Now I Know

When I lived in Chinle, Arizona, heart of Navajo country in the 1970s, I struggled with my role as a young, idealistic, White woman. I arrived with so much good intention and so much ignorance, in equal amounts. I have always felt that those seven years were the most significant in my life. Navajos taught me to be patient, to listen and learn, and to drop all assumptions and expectations about what was needed and what I had to offer.

And the learning is not over. The recent revelations of the horrific treatment of Native children in boarding schools in both Canada and the US hit me hard. While in Chinle, I was a teacher’s aide for a Headstart class. Those little ones were 3-5 years old, many living in hogans with no utilities, most speaking no English. Unsure what it meant to be going to “school,” they were wide-eyed and cautious in the classroom. Outdoors on the playground, they came to life, rambunctious and free. After graduating from Headstart (in caps and gowns) they went on to the local public elementary school, or to the local boarding school, depending on the preference of their parents and the distance from the bus route.

I knew the history of bad treatment in boarding schools — native language forbidden, hair cut, forced labor, and worse — and I assumed that was a thing of the past. But in recent reports the abuse is documented into the 1970s, and of course abuse of other kinds continues to this day. I am haunted by the possibility – probability? — that those children whom I loved so dearly and can still see today experienced that kind of abuse.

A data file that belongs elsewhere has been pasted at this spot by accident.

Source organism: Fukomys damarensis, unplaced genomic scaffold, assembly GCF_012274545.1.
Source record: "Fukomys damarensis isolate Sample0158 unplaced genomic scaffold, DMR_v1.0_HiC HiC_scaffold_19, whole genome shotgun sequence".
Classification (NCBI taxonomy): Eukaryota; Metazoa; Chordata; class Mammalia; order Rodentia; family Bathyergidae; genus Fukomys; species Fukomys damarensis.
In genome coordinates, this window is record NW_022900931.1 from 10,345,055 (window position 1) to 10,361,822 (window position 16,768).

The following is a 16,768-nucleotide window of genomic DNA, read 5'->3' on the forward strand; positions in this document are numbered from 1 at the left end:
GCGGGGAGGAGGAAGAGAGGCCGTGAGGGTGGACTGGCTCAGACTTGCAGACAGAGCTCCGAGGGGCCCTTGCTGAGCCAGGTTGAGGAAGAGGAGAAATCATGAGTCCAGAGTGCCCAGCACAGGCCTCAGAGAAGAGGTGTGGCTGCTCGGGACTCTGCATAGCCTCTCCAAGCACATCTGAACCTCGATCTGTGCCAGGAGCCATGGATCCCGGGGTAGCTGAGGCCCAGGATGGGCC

The vividness of recent reports and the timeline also deepens my understanding of the Navajo staff under whom I worked. They were middle-aged and products of the Bureau of Indian Affairs boarding school system. I remember being struck by their seriousness, sometimes verging on somber. Surrounded by beautiful, lively little Navajo children with long lives ahead of them, the adults seemed almost to be grieving. I didn’t understand then and wondered what there was to be so sad about. I understand now, so many years later. They themselves had been taken away from their families, put in a foreign and hostile place where they were shamed (at best) and tortured (at worse) for being who they were. They knew the future these children faced and they would do everything they could to prepare them for what lay ahead.

Enter Lucy, the naïve White lady, ready to help. I assumed that what I could bring to the situation was a positive reinforcement of Navajo culture for these little ones who were about to enter the White world. I wanted them to teach me Navajo, I wanted grandpas to come and tell traditional stories, I wanted to make little pots out of the abundant mud outside the trailer classroom. My bosses, the Navajo staff, were dismayed. What good was this White lady? She didn’t understand at all! And they were right. I didn’t realize that the gift I brought, the expertise I could offer, was a preview, an orientation into the White world.

I try to explain who Raggedy Andy is….